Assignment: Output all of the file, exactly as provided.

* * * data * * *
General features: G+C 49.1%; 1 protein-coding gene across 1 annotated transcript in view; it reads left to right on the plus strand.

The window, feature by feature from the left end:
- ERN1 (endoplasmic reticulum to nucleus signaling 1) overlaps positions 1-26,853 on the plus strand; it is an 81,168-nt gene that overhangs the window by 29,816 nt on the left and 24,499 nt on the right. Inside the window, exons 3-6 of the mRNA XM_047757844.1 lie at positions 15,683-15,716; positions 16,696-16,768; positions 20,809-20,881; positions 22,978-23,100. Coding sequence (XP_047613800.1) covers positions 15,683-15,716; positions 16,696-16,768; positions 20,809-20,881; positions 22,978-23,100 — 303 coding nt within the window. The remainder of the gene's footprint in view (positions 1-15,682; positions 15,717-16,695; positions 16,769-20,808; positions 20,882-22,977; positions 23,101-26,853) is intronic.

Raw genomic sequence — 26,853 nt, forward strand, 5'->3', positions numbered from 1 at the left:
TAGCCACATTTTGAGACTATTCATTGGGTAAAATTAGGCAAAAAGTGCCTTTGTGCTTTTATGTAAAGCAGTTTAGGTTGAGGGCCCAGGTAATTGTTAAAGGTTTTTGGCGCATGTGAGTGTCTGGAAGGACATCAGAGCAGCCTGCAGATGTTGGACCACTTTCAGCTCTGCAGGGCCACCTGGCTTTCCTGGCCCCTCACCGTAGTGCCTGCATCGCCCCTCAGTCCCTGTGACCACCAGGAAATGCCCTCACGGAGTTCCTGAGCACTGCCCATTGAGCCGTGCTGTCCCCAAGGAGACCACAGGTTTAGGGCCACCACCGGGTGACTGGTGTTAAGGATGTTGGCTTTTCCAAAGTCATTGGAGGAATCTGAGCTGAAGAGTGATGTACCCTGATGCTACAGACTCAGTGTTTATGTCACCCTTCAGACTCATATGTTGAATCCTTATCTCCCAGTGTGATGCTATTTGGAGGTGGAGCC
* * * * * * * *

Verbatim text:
General features: G+C 49.1%; 1 protein-coding gene across 1 annotated transcript in view; it reads left to right on the plus strand.

The window, feature by feature from the left end:
- ERN1 (endoplasmic reticulum to nucleus signaling 1) overlaps positions 1-26,853 on the plus strand; it is an 81,168-nt gene that overhangs the window by 29,816 nt on the left and 24,499 nt on the right. Inside the window, exons 3-6 of the mRNA XM_047757844.1 lie at positions 15,683-15,716; positions 16,696-16,768; positions 20,809-20,881; positions 22,978-23,100. Coding sequence (XP_047613800.1) covers positions 15,683-15,716; positions 16,696-16,768; positions 20,809-20,881; positions 22,978-23,100 — 303 coding nt within the window. The remainder of the gene's footprint in view (positions 1-15,682; positions 15,717-16,695; positions 16,769-20,808; positions 20,882-22,977; positions 23,101-26,853) is intronic.

Raw genomic sequence — 26,853 nt, forward strand, 5'->3', positions numbered from 1 at the left:
TAGCCACATTTTGAGACTATTCATTGGGTAAAATTAGGCAAAAAGTGCCTTTGTGCTTTTATGTAAAGCAGTTTAGGTTGAGGGCCCAGGTAATTGTTAAAGGTTTTTGGCGCATGTGAGTGTCTGGAAGGACATCAGAGCAGCCTGCAGATGTTGGACCACTTTCAGCTCTGCAGGGCCACCTGGCTTTCCTGGCCCCTCACCGTAGTGCCTGCATCGCCCCTCAGTCCCTGTGACCACCAGGAAATGCCCTCACGGAGTTCCTGAGCACTGCCCATTGAGCCGTGCTGTCCCCAAGGAGACCACAGGTTTAGGGCCACCACCGGGTGACTGGTGTTAAGGATGTTGGCTTTTCCAAAGTCATTGGAGGAATCTGAGCTGAAGAGTGATGTACCCTGATGCTACAGACTCAGTGTTTATGTCACCCTTCAGACTCATATGTTGAATCCTTATCTCCCAGTGTGATGCTATTTGGAGGTGGAGCC